Goodreads: Throne of Glass
Series: Throne of Glass #1
Published: August 2012
The legendary assassin Calaena Sardothien is suddenly pulled from the salt mines where she is serving time to serve as the prince’s champion in a contest his father is holding to find the new king’s champion. Her time training to beat her competitors is interrupted, however, when the spirit of a former queen tells her she must fight the monster lurking in the castle.
As Throne of Glass is often touted as a good pick for readers who have enjoyed Graceling or Grave Mercy, I dove into it thinking it would have a lot more in common with the two. Yes, they all have female protagonists who work as assassins, but Graceling and Grave Mercy are both grittier and even more kick-ass.
Celaena was an assassin, but at the start of Throne of Glass, she has been doing hard labor for some time, and the plot is that she is in a competition to prove her physical fitness. She is not called upon to kill the other competitors, or anyone else, at any time. While she is undoubtedly skilled enough to do so, there is also the underlying sense that life as an assassin is not what she would have chosen if given a chance.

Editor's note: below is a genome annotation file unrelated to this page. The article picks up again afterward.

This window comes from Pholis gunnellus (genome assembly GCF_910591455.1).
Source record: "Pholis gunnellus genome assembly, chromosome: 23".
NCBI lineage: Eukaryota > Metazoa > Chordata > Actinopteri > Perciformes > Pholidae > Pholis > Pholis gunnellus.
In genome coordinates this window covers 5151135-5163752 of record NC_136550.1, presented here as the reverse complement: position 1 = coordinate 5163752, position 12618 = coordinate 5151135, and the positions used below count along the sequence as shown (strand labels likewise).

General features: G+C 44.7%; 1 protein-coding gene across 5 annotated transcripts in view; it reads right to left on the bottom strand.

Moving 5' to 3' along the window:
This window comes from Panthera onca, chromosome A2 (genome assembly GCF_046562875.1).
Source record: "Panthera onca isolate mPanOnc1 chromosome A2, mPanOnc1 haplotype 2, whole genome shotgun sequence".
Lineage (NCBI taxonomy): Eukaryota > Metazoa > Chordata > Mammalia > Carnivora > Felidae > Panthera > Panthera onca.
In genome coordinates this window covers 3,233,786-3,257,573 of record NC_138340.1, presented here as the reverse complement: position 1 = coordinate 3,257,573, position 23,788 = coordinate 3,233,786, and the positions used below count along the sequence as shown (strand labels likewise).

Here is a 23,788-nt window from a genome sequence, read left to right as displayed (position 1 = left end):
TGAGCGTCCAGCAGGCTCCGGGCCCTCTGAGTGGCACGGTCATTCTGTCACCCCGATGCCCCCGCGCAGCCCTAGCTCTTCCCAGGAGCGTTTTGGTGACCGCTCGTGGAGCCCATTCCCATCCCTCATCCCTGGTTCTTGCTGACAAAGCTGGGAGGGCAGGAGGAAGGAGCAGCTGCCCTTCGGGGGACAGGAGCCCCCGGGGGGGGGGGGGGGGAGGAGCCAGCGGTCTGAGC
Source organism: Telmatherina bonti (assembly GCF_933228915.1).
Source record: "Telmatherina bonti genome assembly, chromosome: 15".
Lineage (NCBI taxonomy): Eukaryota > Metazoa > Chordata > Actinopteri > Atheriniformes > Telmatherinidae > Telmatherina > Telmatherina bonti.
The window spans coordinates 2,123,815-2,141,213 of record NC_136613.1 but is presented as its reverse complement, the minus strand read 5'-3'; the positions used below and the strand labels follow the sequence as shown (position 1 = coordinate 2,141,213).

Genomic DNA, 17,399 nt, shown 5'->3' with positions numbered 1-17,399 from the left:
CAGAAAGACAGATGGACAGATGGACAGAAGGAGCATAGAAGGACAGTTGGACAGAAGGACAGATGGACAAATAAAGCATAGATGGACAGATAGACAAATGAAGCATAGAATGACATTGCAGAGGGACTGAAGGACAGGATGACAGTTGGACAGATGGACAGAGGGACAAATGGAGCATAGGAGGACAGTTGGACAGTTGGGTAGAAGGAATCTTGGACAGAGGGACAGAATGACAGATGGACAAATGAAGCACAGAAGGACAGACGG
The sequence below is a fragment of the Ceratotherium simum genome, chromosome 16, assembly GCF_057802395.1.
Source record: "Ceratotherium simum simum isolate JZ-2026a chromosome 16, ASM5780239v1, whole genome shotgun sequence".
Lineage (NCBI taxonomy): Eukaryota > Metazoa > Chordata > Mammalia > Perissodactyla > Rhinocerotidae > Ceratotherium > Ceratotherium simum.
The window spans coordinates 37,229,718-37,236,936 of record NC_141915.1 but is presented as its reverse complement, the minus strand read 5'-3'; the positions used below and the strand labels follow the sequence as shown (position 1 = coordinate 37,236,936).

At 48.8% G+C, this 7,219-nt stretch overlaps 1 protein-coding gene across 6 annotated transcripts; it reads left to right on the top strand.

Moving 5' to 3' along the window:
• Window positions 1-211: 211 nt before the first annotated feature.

Further, Caleana is fairly girly. This is actually fantastic characterization on Maas’s part, creating a character who is the deadliest person in the kingdom yet still love dresses and parties and can occasionally seem frivolous. It sets her apart from other “kick-ass heroines” like Katsa and Katniss in a unique way, but can be quite surprising to readers expecting someone rougher around the edges.
The final surprise is the magic. Graceling and Grave Mercy both feature magic, as well, but a more realistic version, not the type found in high fantasy. The magic in Throne of Glass could have come from a fairytale—and it comes out of left field. Readers are moved from Calaena’s bleak life in the mines to a scene where she suddenly beings expounding on a magical forest and the fairies who used to live there. Really, I thought this book was a gritty and realistic one about assassinating people. Instead, it is about killing a mysterious supernatural creature that is loose in the palace. Bottom line: I like the plot, but I would have reacted to it better if I had not been expecting something rather different.
Throne of Glass is a very solid book, though there are still hints of clichés that I can imagine were in the first version published on FictionPress. Calaena has a remarkable amount of talents, for instance. There is also a love triangle, but it is more original in that there are two men interested in Calaena, while she is not necessarily interested in both of them. I am looking forward to the reading much more from Maas and much more about Calaena, but I am sorry to say I am not gushing as much as a number of other readers.